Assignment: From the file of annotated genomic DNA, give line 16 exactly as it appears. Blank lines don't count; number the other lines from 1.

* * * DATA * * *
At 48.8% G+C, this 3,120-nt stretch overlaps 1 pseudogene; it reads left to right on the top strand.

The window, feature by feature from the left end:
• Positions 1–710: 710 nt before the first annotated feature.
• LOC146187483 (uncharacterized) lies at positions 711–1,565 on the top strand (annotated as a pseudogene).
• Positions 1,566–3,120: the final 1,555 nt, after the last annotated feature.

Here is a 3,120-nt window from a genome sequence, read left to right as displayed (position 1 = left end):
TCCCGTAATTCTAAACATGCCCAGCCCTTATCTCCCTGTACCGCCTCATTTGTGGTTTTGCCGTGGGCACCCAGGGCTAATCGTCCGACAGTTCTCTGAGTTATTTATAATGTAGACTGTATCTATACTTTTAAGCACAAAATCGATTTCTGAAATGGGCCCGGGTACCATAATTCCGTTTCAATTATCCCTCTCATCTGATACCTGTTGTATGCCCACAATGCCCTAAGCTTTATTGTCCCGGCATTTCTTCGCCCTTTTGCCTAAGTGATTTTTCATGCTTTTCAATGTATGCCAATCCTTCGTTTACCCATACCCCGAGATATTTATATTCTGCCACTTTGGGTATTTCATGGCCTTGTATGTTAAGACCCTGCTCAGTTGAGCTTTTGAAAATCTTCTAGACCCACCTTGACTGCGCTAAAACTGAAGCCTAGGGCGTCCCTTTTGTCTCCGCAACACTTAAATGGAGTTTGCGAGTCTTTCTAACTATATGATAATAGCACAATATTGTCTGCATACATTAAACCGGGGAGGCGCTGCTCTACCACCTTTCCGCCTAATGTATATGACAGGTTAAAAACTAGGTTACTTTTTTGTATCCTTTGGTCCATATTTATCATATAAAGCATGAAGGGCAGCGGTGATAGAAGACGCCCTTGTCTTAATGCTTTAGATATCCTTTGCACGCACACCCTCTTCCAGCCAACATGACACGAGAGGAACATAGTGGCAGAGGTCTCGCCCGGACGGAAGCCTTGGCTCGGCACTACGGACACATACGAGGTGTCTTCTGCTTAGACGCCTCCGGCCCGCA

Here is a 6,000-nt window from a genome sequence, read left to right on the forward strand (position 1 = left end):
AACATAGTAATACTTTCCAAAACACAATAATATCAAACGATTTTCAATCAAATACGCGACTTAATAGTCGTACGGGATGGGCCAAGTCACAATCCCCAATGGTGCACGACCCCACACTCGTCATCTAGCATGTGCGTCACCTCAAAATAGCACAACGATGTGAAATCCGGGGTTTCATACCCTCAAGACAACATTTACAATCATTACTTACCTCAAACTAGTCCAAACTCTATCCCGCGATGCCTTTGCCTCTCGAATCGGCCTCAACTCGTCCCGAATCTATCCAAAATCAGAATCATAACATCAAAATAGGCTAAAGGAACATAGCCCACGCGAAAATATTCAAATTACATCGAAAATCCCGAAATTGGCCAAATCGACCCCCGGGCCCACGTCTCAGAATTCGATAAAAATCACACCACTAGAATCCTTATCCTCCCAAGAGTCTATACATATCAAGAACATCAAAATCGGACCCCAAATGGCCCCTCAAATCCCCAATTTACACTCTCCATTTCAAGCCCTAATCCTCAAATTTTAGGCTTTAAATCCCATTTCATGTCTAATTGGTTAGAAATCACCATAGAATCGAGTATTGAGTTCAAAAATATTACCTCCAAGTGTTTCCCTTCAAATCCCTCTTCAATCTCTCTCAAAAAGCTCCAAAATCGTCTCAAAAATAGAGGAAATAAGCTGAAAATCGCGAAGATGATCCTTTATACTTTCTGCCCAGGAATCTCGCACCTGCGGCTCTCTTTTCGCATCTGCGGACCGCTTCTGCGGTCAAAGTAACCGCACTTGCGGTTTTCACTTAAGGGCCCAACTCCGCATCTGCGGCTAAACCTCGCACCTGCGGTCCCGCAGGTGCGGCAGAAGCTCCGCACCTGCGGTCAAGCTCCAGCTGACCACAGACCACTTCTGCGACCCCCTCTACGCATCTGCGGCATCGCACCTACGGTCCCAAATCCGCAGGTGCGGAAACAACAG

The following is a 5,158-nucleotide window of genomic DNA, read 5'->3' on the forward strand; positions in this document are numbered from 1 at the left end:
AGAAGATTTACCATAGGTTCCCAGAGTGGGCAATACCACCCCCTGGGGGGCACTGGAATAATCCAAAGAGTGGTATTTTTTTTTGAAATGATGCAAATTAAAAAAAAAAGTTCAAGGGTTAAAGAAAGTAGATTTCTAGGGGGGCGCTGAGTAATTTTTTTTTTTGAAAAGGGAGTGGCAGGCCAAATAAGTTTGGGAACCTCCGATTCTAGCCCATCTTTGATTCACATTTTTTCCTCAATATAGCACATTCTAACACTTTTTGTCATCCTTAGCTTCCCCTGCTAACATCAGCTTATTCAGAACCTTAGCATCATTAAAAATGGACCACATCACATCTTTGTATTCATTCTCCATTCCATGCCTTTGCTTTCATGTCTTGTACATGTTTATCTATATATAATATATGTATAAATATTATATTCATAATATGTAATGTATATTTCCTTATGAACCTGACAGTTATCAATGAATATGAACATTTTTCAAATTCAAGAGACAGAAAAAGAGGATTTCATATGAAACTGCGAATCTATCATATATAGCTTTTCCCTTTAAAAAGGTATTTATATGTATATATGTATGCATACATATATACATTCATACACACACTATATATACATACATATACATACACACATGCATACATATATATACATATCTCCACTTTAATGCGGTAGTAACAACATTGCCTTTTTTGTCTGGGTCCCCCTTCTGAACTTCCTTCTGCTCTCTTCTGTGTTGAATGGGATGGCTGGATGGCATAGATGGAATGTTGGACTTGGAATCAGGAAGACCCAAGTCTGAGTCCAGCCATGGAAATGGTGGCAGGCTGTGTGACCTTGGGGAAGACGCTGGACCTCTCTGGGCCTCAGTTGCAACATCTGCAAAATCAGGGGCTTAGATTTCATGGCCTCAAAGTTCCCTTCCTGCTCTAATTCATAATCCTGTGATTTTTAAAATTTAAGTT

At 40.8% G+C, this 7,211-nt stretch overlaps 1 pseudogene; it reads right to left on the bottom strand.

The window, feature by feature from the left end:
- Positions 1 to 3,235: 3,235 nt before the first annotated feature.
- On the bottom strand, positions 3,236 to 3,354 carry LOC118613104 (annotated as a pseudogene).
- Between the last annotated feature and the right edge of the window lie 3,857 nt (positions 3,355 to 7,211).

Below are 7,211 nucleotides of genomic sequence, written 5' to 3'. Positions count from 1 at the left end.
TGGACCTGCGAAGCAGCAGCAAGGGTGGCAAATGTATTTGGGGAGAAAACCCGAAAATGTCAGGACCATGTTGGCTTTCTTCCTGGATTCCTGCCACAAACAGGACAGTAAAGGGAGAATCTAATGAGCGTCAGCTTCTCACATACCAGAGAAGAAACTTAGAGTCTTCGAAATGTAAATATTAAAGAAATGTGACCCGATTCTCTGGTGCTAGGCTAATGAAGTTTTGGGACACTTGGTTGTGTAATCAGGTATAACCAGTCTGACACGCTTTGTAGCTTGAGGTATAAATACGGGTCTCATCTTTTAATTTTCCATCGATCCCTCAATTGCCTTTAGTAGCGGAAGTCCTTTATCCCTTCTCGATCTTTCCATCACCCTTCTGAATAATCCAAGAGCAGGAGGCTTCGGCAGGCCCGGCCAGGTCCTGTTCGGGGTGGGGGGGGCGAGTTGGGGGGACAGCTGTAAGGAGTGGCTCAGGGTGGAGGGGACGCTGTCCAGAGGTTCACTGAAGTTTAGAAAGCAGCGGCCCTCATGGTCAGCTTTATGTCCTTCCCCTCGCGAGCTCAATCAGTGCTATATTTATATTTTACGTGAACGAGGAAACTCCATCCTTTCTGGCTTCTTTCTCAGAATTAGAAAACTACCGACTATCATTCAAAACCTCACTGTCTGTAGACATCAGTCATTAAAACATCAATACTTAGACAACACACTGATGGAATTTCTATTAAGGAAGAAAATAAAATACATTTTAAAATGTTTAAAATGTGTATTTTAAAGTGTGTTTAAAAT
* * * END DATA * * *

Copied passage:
- Between the last annotated feature and the right edge of the window lie 3,857 nt (positions 3,355 to 7,211).